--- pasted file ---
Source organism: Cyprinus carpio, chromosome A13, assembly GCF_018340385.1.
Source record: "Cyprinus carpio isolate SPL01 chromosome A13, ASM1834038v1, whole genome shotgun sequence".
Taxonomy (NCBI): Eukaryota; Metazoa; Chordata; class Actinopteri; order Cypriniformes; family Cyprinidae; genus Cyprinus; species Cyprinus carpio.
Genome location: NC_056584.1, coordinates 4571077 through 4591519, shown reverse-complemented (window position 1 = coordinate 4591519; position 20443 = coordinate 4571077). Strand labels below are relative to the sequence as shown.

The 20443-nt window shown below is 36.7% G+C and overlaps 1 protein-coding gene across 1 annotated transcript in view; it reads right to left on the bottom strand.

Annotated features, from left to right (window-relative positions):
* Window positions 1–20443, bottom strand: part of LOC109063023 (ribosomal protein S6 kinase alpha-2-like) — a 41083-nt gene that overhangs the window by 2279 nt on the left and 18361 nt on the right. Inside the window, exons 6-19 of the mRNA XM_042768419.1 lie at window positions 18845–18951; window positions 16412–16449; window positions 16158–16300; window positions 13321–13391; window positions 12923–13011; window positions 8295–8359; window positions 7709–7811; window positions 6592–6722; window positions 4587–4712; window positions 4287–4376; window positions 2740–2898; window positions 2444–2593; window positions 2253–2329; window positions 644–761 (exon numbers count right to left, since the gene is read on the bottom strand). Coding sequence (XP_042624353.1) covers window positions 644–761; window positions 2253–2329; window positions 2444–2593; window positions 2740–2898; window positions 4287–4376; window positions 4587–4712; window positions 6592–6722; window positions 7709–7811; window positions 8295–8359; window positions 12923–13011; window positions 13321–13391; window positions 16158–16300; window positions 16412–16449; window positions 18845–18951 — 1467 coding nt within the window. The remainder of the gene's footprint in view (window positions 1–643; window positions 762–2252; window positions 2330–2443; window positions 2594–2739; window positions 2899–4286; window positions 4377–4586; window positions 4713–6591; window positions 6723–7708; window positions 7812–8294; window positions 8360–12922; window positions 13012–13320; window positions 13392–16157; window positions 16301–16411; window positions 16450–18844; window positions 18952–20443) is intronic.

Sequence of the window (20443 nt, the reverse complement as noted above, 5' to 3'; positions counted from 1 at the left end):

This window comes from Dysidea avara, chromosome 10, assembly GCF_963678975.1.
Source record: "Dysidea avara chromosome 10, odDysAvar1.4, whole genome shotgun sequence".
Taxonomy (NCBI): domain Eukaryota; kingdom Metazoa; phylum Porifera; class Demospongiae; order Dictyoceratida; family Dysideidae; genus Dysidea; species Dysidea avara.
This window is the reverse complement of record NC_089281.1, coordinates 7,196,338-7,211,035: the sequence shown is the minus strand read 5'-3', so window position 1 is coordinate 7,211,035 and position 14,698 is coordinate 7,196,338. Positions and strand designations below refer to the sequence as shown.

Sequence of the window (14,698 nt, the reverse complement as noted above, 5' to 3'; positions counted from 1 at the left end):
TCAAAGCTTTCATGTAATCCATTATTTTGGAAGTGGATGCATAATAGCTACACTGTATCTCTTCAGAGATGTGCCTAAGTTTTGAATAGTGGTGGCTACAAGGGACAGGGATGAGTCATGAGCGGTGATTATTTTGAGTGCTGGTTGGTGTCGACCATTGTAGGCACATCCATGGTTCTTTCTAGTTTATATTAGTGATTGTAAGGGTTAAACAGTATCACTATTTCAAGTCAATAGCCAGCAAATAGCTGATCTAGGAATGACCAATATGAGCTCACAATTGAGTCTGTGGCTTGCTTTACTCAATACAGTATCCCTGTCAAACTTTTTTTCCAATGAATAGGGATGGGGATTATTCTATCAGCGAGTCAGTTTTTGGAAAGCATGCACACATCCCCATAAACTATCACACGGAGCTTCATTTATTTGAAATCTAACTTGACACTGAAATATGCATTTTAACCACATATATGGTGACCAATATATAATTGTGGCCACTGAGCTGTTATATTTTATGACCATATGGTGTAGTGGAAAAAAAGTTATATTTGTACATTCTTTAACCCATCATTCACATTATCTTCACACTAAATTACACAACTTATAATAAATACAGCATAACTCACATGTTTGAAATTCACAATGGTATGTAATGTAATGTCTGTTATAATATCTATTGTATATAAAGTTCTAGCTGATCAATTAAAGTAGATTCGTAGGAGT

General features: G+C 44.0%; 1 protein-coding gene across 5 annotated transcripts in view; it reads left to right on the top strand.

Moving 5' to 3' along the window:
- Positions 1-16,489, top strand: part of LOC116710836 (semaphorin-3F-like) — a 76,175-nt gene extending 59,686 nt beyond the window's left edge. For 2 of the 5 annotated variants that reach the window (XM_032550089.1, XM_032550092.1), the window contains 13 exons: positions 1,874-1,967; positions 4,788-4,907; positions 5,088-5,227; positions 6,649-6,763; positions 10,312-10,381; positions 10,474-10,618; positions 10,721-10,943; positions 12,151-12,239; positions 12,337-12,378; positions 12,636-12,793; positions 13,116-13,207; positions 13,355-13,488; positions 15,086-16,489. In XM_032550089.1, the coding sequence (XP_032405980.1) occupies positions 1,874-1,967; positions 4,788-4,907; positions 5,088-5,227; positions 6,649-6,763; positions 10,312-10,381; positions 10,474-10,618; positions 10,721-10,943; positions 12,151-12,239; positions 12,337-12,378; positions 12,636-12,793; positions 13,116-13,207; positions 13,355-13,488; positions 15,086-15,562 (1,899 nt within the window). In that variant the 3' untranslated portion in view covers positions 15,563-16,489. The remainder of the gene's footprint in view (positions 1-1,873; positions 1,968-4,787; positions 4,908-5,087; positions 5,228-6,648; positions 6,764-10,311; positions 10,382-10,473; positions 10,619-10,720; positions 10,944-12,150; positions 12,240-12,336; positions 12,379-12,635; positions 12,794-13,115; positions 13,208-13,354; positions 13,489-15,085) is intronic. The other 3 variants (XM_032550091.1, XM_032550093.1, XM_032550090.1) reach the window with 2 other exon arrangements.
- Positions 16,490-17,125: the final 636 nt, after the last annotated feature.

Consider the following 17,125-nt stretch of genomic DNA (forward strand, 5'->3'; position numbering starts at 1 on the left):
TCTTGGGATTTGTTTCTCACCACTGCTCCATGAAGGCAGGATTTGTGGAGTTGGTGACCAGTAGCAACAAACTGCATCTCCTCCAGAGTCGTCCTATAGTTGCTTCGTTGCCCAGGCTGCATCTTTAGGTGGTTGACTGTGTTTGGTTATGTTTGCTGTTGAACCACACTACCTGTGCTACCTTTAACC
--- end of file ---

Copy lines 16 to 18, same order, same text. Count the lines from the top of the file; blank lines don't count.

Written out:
Moving 5' to 3' along the window:
- Positions 1-16,489, top strand: part of LOC116710836 (semaphorin-3F-like) — a 76,175-nt gene extending 59,686 nt beyond the window's left edge. For 2 of the 5 annotated variants that reach the window (XM_032550089.1, XM_032550092.1), the window contains 13 exons: positions 1,874-1,967; positions 4,788-4,907; positions 5,088-5,227; positions 6,649-6,763; positions 10,312-10,381; positions 10,474-10,618; positions 10,721-10,943; positions 12,151-12,239; positions 12,337-12,378; positions 12,636-12,793; positions 13,116-13,207; positions 13,355-13,488; positions 15,086-16,489. In XM_032550089.1, the coding sequence (XP_032405980.1) occupies positions 1,874-1,967; positions 4,788-4,907; positions 5,088-5,227; positions 6,649-6,763; positions 10,312-10,381; positions 10,474-10,618; positions 10,721-10,943; positions 12,151-12,239; positions 12,337-12,378; positions 12,636-12,793; positions 13,116-13,207; positions 13,355-13,488; positions 15,086-15,562 (1,899 nt within the window). In that variant the 3' untranslated portion in view covers positions 15,563-16,489. The remainder of the gene's footprint in view (positions 1-1,873; positions 1,968-4,787; positions 4,908-5,087; positions 5,228-6,648; positions 6,764-10,311; positions 10,382-10,473; positions 10,619-10,720; positions 10,944-12,150; positions 12,240-12,336; positions 12,379-12,635; positions 12,794-13,115; positions 13,208-13,354; positions 13,489-15,085) is intronic. The other 3 variants (XM_032550091.1, XM_032550093.1, XM_032550090.1) reach the window with 2 other exon arrangements.
- Positions 16,490-17,125: the final 636 nt, after the last annotated feature.